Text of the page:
When it comes to selling a restaurant, many business owners will turn to a commercial real estate agent and advertise publically or try to sell on their own. However, this is not the best strategy to attract qualified buyers, and it could harm the business in the process. Although location is one of the primary elements that attracts buyers to a restaurant, it does not mean that a real estate agent is best equipped to handle the transaction. Businesses can take a long time to sell, so it is important to have patience and focus on doing it right. Trying to rush the process by openly advertising your business for sale, as opposed to doing so confidentially can negatively affect its value and force you to settle for less. This is one of several reasons for hiring a business broker to list your restaurant for sale. In addition to hiring a broker, there are several other steps you can take to prepare your restaurant to be sold as well as items buyers will be looking at when considering purchasing your business.

Location Highlights

Knowing what buyers are looking for is one of the keys to successfully preparing a restaurant for sale. Perhaps the most obvious selling point is the location. While there are several aspects of location that may appeal to the buyer, you must highlight the strengths to attract more buyers. This may include the visibility of the business and accessibility, including how easy it is to access or park. It could also be its proximity to high traffic generators, such as tourist attractions, colleges, sports venues or shopping centers. Restaurants with these features will likely have heavy traffic and according to buyers have an easier time generating revenue.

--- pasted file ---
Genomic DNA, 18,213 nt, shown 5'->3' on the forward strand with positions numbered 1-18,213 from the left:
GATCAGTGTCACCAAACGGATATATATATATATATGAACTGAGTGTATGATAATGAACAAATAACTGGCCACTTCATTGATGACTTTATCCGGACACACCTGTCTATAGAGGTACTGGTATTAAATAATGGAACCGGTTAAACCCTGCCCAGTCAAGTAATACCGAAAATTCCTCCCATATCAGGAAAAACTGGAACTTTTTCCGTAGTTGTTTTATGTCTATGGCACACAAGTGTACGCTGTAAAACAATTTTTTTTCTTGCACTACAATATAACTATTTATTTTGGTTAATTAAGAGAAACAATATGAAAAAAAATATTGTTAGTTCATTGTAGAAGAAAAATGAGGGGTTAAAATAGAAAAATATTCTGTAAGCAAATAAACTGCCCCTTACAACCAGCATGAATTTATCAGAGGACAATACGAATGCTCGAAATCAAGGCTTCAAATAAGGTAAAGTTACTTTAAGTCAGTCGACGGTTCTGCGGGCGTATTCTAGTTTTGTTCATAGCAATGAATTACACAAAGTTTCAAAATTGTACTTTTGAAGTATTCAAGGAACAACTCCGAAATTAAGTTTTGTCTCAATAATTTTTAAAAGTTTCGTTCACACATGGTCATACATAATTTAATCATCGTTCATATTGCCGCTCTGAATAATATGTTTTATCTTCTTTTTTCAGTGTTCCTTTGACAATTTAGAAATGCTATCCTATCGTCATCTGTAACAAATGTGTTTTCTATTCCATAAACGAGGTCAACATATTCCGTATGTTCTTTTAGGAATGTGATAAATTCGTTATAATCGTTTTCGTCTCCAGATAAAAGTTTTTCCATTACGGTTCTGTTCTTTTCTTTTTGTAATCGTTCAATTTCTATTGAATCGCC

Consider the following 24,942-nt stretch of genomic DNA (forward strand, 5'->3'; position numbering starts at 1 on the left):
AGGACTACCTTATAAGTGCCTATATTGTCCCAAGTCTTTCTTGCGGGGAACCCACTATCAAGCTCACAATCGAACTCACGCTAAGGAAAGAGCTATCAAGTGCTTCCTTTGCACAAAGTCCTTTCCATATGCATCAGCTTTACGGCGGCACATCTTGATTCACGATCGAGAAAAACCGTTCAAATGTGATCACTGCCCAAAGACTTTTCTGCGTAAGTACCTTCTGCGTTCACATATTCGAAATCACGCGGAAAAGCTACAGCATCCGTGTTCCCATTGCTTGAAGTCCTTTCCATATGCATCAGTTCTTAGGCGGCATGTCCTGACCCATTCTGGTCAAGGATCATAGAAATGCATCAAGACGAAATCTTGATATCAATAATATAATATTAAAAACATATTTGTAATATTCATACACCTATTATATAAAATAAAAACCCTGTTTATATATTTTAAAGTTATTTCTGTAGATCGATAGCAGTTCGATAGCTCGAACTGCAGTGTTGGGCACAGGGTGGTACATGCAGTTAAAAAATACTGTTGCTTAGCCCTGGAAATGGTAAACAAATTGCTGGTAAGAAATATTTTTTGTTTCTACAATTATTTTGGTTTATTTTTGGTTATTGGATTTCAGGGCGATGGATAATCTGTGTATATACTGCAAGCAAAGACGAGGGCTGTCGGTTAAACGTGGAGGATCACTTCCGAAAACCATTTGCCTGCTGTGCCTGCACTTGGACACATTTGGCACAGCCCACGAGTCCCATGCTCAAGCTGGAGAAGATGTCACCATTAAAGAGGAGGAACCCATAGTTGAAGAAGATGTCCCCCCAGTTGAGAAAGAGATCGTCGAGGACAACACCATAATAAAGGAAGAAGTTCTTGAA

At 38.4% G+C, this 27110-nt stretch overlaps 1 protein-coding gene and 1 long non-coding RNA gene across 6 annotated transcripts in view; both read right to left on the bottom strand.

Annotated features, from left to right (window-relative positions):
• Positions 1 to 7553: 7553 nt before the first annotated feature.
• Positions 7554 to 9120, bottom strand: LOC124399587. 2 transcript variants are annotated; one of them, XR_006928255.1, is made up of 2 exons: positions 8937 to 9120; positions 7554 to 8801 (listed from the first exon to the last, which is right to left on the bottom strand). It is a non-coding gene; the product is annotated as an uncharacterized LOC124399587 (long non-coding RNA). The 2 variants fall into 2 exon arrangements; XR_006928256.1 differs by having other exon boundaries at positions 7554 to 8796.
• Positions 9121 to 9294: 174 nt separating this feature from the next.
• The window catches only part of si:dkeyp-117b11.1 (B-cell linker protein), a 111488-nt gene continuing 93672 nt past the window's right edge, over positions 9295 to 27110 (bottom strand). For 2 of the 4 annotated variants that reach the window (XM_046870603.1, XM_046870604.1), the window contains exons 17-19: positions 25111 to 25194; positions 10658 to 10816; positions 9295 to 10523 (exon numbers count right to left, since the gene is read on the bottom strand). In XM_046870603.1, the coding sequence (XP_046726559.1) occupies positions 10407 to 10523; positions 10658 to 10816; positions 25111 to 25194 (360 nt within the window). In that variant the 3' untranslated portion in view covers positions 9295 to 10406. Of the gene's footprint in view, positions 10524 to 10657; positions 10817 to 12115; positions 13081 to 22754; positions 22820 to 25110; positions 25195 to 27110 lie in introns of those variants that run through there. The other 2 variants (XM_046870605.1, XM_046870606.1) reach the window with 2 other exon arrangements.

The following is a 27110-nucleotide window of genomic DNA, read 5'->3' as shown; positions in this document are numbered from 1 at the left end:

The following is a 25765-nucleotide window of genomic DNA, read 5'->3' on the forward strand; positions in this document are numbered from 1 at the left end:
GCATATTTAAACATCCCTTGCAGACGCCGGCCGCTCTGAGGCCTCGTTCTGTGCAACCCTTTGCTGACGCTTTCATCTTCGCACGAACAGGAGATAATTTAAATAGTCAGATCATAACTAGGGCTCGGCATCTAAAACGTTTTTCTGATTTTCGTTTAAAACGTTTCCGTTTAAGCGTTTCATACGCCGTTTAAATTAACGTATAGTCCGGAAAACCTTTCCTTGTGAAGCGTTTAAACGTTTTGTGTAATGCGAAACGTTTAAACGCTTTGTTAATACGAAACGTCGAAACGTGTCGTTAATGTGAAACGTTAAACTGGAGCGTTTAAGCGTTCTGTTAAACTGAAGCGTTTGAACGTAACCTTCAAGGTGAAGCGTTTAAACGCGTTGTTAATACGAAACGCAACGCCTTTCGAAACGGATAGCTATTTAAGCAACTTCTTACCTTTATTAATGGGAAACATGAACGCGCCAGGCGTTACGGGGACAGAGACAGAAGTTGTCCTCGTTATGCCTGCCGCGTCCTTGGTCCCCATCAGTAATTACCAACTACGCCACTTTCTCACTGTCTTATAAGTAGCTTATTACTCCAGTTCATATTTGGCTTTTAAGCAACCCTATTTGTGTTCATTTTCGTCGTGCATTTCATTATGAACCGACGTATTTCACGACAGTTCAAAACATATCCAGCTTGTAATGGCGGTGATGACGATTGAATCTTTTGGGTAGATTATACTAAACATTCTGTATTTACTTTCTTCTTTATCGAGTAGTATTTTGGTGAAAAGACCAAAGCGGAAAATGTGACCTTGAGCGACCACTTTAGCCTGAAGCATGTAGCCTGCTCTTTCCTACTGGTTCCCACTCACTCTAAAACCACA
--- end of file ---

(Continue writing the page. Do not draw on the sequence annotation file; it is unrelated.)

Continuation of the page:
Other aspects of the location can also be perceived as keys to future success and growth for prospective buyers. This includes the surrounding market and demographics. A market that has a combination of commercial and residential built out can broaden appeal because there will be a smaller likelihood of new competition moving into the area. However, if your restaurant is not in a built out market, you could bring the buyer’s focus towards the opportunity for expansion and the growth of the area, which could benefit future business. As far as demographics go, a stable base of long-term, educated nearby residents, diversified clientele or a strong commercial presence could also be attractive to buyers.

Uniqueness & Scarcity

How does your restaurant stand out from others? Someone looking to get into the restaurant business, or acquire yours will be looking for a competitive advantage, which not only attracts buyers, but may get them to pay more. Maybe the restaurant has a special view, or a theme, or a type of cuisine that is not readily available in the area. Similarly, aspects of the business that are scarce will also bring in more buyers and boost the business’s value. For example, a liquor license can be difficult and expensive to get, so it increases the value of a restaurant and can attract a buyer who may not want to go through the process of obtaining one. Zoning laws or local building codes can also change over time, and an older business that has an appealing feature that isn’t allowed in newer buildings or codes could be more attractive as well. Plan on highlighting these features of your business to help it stand out from the competition.